Political scientists have a theory called “democratic consolidation”, which holds that once countries develop democratic institutions, a robust civil society and a certain level of wealth, their democracy is secure.
For decades, global events seemed to support that idea. Data from Freedom House, a watchdog organization that measures democracy and freedom around the world, shows that the number of countries classified as “free” rose steadily from the mid-1970s to the early 2000s. Many Latin American countries transitioned from military rule to democracy; after the end of the Cold War, much of Eastern Europe followed suit. And longstanding liberal democracies in North America, Western Europe and Australia seemed more secure than ever.
But since 2005, Freedom House’s index has shown a decline in global freedom each year. Is that a statistical anomaly, a result of a few random events in a relatively short period of time? Or does it indicate a meaningful pattern?Amanda Taub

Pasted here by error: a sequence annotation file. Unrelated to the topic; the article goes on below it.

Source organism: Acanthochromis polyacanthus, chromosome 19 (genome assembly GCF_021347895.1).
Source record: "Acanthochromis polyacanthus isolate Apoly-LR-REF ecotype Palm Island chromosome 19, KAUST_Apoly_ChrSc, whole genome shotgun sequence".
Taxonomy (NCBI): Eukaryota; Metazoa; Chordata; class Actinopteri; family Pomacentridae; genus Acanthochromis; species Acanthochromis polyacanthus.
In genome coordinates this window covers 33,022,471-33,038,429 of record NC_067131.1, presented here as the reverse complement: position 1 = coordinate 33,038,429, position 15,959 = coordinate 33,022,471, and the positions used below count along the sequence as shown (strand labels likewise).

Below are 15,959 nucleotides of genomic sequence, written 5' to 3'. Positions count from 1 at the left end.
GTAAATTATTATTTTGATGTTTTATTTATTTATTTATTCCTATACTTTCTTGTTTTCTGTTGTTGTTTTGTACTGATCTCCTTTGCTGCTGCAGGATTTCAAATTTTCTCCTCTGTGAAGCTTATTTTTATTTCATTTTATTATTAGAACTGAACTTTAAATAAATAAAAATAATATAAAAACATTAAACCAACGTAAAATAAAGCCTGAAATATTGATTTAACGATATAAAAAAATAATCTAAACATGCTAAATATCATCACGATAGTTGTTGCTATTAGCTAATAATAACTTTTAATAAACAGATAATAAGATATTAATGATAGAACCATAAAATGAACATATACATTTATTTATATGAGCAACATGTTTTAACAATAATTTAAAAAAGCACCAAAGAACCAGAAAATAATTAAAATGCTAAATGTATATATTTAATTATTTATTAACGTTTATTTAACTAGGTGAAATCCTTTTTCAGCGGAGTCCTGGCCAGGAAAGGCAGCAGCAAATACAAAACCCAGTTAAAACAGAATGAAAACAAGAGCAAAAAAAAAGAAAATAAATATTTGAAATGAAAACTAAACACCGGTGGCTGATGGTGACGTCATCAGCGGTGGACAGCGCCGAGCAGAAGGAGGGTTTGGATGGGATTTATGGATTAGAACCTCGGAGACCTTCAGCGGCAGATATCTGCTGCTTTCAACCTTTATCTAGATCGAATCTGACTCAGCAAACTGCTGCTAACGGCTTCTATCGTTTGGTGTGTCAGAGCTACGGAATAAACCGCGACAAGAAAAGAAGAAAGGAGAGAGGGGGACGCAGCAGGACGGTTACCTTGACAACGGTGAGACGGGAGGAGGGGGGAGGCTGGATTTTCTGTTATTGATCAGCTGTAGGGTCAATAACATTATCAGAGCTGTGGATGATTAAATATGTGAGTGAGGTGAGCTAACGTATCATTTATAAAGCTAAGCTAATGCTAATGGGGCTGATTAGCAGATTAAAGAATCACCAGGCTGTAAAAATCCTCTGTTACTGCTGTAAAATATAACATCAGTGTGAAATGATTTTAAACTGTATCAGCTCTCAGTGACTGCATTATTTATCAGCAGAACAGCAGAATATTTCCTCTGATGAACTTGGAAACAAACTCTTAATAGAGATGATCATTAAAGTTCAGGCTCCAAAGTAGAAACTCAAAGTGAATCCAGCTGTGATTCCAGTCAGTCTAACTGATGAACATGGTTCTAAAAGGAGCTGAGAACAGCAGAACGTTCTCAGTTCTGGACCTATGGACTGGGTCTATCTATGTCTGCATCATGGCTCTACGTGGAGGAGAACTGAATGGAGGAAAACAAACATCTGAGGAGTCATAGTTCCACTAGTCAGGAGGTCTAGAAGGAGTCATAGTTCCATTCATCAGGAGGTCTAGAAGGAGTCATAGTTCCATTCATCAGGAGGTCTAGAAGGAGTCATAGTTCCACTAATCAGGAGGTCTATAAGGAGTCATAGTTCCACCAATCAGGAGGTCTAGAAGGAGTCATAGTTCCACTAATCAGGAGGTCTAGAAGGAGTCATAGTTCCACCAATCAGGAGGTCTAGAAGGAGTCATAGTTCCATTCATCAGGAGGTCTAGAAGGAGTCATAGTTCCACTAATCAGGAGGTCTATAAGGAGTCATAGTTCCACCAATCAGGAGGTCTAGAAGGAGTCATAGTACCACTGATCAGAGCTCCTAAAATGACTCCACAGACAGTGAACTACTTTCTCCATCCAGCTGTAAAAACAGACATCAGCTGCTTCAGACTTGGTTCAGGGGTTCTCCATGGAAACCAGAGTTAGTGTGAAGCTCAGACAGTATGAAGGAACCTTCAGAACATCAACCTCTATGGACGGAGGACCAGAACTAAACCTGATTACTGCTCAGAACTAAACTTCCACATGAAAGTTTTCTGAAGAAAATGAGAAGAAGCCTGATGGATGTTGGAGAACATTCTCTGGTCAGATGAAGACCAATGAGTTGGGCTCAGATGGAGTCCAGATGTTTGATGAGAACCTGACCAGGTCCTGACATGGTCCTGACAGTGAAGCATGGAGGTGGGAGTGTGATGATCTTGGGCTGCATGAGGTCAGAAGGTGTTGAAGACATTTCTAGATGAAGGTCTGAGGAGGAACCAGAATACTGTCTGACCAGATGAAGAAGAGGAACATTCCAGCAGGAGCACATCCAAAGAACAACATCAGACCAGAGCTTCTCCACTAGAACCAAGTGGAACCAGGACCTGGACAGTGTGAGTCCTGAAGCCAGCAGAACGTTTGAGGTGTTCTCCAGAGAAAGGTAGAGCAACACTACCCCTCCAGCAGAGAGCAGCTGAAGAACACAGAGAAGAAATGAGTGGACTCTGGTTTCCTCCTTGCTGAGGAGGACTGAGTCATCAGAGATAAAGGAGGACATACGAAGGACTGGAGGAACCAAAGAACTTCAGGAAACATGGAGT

This article had a fascinating trajectory online: widely shared at first, then disputed as people started digging through the data behind the ‘horror graph’, and finally defended by the author on Twitter with more graphs supporting his conclusions. While I haven’t looked at the data, the examples named in the article (Venezuela, Poland, the US) seem to support the theory in question. The truth is democracy is just as unstable as other systems of government, undermined from within by false propaganda and fearmongering used to manipulate voters. The majority of the current generation in Western democracies don’t know any other form of government; it’s easy to see the flaws in the democratic process and to push for change when you haven’t experienced any of the alternatives.
The anti-vax movement can only exist bc few living Americans can recall what polio actually did to ppl. I fear the same is true of fascism.— jelani cobb (@jelani9) December 10, 2016